Amazon Strikes Back: Fake Reviewers Face Lawsuit

When I posted on Friday about publishing news updates, techcrunch followed up with a very interesting article about fake reviewers and Amazon’s efforts to put an end to the illegal practice. Yes, illegal practice. It is in their terms of service that users may not post fake reviews; by using their site, authors and readers alike agree to submit to the legal ramifications of those conditions. Please take a moment to click the link about: It shows a screenshot of a job description highlighting one of the major issues with the practice of purchasing fake reviews. (It will open in a new window.)

In short, you give Amazon the right to file legitimate lawsuits against you for posting fake reviews–and potentially for hiring someone to post fake reviews on your behalf. With the help of fivrr, Amazon has begun tracking down individual reviewers and pursuing them in court for attempting to rig the book purchasing system.

Not too long ago, I discussed how readers can check for fake reviews and filter them out of purchasing decisions. Amazon’s move to pursue lawsuits against fake reviewers is good news for everyone–except the cheaters. It is important to note that this lawsuit won’t affect book bloggers, who receive copies of the book for free in exchange for an honest review, often coordinated by a third party. Many of these tour group coordinators do accept payments for the work involved with matching authors and bloggers. This is an allowed practice.

SnakeHeadGlyphOnce again, combating fake reviewers is everyone’s job, but to see Amazon stepping up aggressively to deal with this issue is good news for everyone–especially customers. By working to put an end to the practice of fake reviews, authors who deserve attention will have an easier time being seen.

Best of all, these reviewers will likely have all of their falsified reviews removed from Amazon, which will ensure legitimate reviews float to the top–and give customers a better idea of what they’re purchasing.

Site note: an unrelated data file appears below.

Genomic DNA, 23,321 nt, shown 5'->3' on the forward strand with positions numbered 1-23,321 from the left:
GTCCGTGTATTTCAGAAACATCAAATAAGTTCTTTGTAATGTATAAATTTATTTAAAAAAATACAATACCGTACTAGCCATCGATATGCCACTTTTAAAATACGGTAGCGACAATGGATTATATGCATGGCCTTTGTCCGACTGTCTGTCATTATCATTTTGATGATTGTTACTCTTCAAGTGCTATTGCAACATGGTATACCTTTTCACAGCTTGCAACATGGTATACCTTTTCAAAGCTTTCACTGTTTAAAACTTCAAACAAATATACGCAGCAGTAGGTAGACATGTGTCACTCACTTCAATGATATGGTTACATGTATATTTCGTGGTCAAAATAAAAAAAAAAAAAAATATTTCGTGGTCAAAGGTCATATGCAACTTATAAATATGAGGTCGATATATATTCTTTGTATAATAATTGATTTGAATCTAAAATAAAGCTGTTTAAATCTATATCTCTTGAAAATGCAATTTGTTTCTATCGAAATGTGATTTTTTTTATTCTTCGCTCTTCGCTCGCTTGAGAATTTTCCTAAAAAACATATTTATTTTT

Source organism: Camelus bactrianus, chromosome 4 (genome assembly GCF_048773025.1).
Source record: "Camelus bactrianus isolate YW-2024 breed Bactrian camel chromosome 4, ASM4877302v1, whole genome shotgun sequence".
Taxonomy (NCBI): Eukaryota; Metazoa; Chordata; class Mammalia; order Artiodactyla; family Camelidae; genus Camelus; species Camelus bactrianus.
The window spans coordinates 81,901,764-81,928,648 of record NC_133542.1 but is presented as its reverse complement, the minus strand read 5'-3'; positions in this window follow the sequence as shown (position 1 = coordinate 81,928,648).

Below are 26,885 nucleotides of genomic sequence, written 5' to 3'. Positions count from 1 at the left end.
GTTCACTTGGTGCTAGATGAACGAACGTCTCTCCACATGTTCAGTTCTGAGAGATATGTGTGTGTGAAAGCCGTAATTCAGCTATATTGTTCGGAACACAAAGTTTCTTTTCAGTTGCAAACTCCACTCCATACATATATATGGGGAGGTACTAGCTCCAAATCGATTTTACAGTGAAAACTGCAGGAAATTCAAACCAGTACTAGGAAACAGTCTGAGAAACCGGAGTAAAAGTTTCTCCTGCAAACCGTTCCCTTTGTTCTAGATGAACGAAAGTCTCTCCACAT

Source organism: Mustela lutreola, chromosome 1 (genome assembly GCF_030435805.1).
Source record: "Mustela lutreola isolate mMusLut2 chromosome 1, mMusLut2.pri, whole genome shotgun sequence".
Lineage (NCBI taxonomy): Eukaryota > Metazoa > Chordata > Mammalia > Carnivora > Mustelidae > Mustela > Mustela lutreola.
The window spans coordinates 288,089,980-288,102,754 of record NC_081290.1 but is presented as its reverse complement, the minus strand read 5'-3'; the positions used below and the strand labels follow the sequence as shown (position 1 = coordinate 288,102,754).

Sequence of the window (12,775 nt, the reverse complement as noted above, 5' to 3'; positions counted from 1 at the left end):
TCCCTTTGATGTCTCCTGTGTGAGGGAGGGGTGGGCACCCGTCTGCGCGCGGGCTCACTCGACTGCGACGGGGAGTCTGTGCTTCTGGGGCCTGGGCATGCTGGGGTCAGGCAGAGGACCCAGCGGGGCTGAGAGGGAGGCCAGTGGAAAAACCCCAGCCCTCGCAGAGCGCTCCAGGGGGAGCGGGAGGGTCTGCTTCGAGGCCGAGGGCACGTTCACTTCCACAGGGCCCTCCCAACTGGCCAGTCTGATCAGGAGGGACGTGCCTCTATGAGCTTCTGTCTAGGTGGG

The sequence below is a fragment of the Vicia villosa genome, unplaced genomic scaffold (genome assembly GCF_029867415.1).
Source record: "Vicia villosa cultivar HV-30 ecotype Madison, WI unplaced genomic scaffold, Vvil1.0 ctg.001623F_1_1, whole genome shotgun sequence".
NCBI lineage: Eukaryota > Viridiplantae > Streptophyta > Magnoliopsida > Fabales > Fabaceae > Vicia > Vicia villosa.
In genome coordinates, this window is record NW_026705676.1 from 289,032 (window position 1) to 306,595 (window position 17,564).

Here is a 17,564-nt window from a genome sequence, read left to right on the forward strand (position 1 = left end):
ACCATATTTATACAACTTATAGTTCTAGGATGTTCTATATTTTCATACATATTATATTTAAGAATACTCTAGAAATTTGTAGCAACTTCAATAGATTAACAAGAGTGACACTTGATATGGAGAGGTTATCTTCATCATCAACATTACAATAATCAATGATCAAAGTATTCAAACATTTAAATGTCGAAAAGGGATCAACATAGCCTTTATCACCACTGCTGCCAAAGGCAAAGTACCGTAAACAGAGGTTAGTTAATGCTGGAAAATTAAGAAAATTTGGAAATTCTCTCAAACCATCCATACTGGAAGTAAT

If you want to help combat fake reviews, when you read a title, leave an honest review–even if you disliked the book. Just try to say why you didn’t like it, even if it’s just a few sentences. It may not seem like much, but it’s important for everyone. If you can spare the time, list the redeeming factors of the title, too. After all, what you may not like in a book may appeal to someone else, and that’s what reviews are for: to help readers just like you find a book they’ll enjoy reading.

  1. The worst bit is the number of blogs that are proponents of this practice! People only concerned with sales so they muck up the whole system. Sigh… well that’s us, I guess! People gonna people. I’m glad to hear Amazon is working on sorting it out. 🙂

    • There are plenty of legitimate blogs (and blog tour groups) out there, but yeah–there’s a huge practice. Blog tour groups encourage bloggers to only post 3* and above reviews. Some blog tour groups are free-for-all, though. I always encourage any bloggers reading my books to post honest reviews, even if they hate the book.

Leave a Reply

%d bloggers like this: